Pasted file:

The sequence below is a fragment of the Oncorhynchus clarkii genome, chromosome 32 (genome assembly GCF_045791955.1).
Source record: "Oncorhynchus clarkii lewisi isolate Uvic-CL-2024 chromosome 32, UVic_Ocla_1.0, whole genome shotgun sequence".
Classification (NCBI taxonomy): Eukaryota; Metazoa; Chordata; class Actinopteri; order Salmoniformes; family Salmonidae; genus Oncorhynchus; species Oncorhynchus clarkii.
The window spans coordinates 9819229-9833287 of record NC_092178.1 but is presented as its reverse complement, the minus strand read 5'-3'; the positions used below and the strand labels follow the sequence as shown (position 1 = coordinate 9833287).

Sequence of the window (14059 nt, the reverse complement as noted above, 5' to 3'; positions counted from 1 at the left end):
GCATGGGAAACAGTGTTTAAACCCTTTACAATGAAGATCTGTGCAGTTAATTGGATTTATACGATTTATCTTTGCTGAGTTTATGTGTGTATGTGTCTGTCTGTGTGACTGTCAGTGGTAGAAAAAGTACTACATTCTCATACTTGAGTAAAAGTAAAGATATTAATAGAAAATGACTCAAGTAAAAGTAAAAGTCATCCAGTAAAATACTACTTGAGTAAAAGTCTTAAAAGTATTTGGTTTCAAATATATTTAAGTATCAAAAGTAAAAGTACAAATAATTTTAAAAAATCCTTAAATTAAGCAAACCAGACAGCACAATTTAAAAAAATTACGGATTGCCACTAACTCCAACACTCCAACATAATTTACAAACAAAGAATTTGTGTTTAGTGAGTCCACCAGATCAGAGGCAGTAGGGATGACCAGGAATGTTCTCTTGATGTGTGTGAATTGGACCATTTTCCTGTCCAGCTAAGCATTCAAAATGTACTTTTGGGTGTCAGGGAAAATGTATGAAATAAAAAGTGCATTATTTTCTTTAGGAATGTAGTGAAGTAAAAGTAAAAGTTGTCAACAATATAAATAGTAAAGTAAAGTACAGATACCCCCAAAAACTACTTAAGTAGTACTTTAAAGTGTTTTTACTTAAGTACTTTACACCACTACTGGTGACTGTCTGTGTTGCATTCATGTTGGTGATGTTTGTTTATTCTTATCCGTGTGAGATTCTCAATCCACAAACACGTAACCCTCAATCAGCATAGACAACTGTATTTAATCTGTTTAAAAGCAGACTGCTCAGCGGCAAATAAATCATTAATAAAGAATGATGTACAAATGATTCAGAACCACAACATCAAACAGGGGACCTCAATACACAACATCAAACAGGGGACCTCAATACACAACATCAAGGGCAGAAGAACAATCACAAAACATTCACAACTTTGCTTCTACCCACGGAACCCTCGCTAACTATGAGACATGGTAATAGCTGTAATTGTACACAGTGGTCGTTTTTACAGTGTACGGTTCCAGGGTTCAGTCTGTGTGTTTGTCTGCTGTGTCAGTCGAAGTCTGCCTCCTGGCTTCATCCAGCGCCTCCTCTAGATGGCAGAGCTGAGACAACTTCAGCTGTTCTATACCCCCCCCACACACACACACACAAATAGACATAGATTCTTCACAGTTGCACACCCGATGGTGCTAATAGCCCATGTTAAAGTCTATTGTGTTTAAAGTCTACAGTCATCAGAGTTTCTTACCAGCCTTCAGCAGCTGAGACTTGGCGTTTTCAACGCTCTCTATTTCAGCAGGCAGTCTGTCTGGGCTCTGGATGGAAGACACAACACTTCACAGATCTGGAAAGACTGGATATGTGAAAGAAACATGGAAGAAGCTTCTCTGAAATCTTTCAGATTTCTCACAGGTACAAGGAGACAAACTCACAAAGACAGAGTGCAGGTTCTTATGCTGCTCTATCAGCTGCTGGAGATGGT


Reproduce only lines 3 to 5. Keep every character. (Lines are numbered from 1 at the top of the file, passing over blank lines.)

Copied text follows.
Classification (NCBI taxonomy): Eukaryota; Metazoa; Chordata; class Actinopteri; order Salmoniformes; family Salmonidae; genus Oncorhynchus; species Oncorhynchus clarkii.
The window spans coordinates 9819229-9833287 of record NC_092178.1 but is presented as its reverse complement, the minus strand read 5'-3'; the positions used below and the strand labels follow the sequence as shown (position 1 = coordinate 9833287).

Sequence of the window (14059 nt, the reverse complement as noted above, 5' to 3'; positions counted from 1 at the left end):